A year ago, Bode Davis and Chris Garcia came to Real Salt Lake preseason training camp in Tucson, Arizona, hopeful that they could earn professional contracts. They looked around the locker room at the likes of Kyle Beckerman and Nedum Onuoha that had been professionals as long as Davis and Garcia had been alive, and others like Justen Glad and Aaron Herrera that had gone through the RSL Academy to find success at the MLS and international ranks.
Now after a full year in the professional ranks, they find themselves on the other side of those conversations as RSL Academy players Zack Farnsworth, Griffin Dillon and Jaziel Orozco have joined the fray in preseason camp, looking to do the same as those who came before them.
It is a narrative that extends throughout the roster as 11 players came through the RSL Academy and six additional players joined RSL’s roster after initially coming through the Real Monarchs in the USL Championship, it also extends into the coaching staff where Head Coach Freddy Juarez leads a cadre of staff that has plied their trade at different levels in the RSL organization.
“That’s what RSL is. It’s part of our DNA and there is story after story of players coming from the Academy and making it to our first team. It’s achievable,” Juarez said. “It’s happened multiple times and it’s right in their face with multiple stories. And I’m a believer in it … it’s my story too.”
While Davis looked around and saw players near his own age that assured him that he fit in with the squad, he also had a sense of the club’s history and the leap from Academy soccer to the MLS level of play cemented by the presences of Beckerman and Onuoha.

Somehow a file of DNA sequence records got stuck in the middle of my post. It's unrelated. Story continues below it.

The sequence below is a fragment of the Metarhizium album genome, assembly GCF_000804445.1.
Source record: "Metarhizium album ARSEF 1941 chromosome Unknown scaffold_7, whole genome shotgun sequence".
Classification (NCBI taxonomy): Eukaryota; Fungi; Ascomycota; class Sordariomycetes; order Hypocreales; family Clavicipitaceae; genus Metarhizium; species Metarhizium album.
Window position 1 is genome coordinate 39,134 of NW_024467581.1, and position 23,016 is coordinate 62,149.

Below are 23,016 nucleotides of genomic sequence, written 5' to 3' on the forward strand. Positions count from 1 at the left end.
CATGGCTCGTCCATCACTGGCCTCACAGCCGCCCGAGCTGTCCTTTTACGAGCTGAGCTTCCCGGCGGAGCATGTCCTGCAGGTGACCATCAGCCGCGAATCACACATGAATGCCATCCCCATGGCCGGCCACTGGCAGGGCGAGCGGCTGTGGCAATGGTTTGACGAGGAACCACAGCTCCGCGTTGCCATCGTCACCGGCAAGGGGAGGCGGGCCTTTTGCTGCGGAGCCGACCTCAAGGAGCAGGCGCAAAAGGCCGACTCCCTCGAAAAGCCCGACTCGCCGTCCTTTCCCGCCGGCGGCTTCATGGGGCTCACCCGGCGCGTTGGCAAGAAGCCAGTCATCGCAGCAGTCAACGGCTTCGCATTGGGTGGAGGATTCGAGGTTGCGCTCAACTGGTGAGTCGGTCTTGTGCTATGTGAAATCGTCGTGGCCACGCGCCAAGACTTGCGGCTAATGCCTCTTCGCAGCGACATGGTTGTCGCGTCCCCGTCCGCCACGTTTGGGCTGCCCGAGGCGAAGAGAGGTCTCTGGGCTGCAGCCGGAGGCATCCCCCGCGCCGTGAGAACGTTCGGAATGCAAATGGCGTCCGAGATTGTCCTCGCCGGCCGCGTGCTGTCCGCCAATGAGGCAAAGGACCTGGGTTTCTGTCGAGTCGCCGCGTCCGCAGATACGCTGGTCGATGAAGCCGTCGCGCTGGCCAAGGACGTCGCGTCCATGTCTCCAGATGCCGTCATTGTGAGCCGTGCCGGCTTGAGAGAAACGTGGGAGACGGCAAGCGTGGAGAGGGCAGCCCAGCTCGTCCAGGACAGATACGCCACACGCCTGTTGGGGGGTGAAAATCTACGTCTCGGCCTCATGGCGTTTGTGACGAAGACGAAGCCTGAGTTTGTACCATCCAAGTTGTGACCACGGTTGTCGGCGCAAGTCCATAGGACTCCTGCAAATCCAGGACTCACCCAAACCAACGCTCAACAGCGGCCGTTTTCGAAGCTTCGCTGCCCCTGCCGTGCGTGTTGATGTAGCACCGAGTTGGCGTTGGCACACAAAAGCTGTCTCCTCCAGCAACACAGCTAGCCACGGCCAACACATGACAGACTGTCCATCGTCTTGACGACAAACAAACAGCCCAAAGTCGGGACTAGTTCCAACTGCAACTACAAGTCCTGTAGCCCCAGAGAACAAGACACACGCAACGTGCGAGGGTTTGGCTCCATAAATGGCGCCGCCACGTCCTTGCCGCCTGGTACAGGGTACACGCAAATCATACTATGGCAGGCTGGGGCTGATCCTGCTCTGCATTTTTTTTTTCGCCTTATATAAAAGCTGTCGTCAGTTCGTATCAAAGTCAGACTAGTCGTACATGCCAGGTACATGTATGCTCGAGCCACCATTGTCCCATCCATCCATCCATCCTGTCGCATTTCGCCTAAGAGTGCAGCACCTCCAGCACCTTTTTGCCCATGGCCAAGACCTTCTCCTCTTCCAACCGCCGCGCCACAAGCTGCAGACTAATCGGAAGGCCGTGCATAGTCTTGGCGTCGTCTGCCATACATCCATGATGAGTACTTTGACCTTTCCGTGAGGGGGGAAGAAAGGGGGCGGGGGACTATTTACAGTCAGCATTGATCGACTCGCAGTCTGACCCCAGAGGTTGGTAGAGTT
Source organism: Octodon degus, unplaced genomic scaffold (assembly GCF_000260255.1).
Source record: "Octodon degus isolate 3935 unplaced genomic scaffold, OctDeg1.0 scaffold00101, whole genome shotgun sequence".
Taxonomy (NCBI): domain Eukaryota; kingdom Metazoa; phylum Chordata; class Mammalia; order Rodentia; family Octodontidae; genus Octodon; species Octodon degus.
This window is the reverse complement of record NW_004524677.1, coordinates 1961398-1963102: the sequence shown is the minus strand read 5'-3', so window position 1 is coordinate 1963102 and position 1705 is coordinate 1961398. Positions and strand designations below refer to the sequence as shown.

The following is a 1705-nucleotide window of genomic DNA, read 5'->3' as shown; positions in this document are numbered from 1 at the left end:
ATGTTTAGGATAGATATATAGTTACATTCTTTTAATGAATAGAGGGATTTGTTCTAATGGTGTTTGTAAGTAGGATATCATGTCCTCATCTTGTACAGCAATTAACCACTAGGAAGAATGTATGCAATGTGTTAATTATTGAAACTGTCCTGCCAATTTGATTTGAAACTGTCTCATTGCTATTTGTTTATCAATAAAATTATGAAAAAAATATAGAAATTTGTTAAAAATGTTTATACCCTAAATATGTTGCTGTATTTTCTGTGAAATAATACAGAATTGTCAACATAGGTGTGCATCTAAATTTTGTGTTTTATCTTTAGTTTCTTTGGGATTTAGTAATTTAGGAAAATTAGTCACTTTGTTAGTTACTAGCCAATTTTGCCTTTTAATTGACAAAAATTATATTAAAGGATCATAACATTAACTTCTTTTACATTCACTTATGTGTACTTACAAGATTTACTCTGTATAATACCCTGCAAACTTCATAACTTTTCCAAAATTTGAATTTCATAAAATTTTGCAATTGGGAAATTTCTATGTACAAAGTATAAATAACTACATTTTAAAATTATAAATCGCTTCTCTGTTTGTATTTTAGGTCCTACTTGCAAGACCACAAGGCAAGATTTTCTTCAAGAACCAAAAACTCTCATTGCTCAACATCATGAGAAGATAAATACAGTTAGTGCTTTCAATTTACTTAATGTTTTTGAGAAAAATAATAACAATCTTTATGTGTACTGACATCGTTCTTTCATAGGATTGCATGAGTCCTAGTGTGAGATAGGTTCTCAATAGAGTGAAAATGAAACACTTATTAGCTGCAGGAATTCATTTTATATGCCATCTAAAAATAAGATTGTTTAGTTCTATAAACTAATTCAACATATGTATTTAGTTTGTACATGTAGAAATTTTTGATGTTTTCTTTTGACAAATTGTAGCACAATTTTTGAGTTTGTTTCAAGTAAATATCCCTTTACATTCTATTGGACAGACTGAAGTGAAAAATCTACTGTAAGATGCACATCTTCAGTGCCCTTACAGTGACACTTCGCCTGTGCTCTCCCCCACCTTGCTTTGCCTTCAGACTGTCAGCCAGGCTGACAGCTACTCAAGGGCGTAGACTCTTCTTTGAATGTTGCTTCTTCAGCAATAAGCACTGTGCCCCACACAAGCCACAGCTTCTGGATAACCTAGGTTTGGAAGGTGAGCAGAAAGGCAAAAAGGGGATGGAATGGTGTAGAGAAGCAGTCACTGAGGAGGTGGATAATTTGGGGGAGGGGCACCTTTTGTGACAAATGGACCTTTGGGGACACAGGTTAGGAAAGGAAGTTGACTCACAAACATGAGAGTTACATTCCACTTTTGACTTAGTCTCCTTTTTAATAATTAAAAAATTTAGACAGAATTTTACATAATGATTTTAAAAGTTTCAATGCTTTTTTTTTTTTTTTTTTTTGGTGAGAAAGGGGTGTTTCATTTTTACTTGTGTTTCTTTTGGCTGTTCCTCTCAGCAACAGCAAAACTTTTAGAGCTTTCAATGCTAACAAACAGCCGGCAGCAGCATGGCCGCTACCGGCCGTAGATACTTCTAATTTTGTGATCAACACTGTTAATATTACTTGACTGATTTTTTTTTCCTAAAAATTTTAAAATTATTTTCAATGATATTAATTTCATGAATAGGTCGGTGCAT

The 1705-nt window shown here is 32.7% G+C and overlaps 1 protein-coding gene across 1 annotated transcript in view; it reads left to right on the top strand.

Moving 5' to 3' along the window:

The frequent conversations throughout preseason helped ease the transition for the then-18-year-old Kaysville, Utah native.
“I had no idea what I was doing,” Davis said. “My locker was next to Beckerman’s and it was crazy to get perspective from someone who has been doing it for so long. He gave me a lot of tips and watching what they do from day-to-day, it’s crazy to see the jump to the pros.”
As Juarez stated, the preseason experience struck the balance between showing the increased level of play and giving the young players confidence that they could compete.
What’s more, the aspiring pros also earned opportunities to train with Real Salt Lake and the Monarchs on occasion throughout the year before coming into preseason camp.
“I was new to the team and it was hard, but it was exciting to be with them. The team and the coaches made me feel like family and that made me more comfortable and more confident,” Garcia said. “It’s exciting for any player in that position. Once a few days go by, you get more confident. You are around a lot of talented players and you have to get to their level.”
Juarez credits the players for their maturity in adapting to the increased level of play, but also to the RSL Academy staff, led by Arnold Rijsenburg, who create as professional an environment as possible at the Academy to help ease the transition.
“They seem to mesh a lot better. Maybe that’s the generation, but I think I would also give some credit to Arnold and what the club has done to help that transition,” Jaurez said. “It’s a progression and so it isn’t such a dramatic jump. They mesh in with the guys on the team and they are a little more accepting.”
Thus far in camp, Davis and Garcia are in the thick of competition for playing time on the field while Dillon, Farnsworth and Orozco are gaining valuable experience in working with professionals every day. As the team reintegrates the six players who were away on international duty, including three from the RSL Academy who represented the U.S. at the Concacaf Olympic Qualifying tournament, it is further assurance to the players that playing at the RSL Academy comes with a progression plan to prepare them to reach their goals for club and country.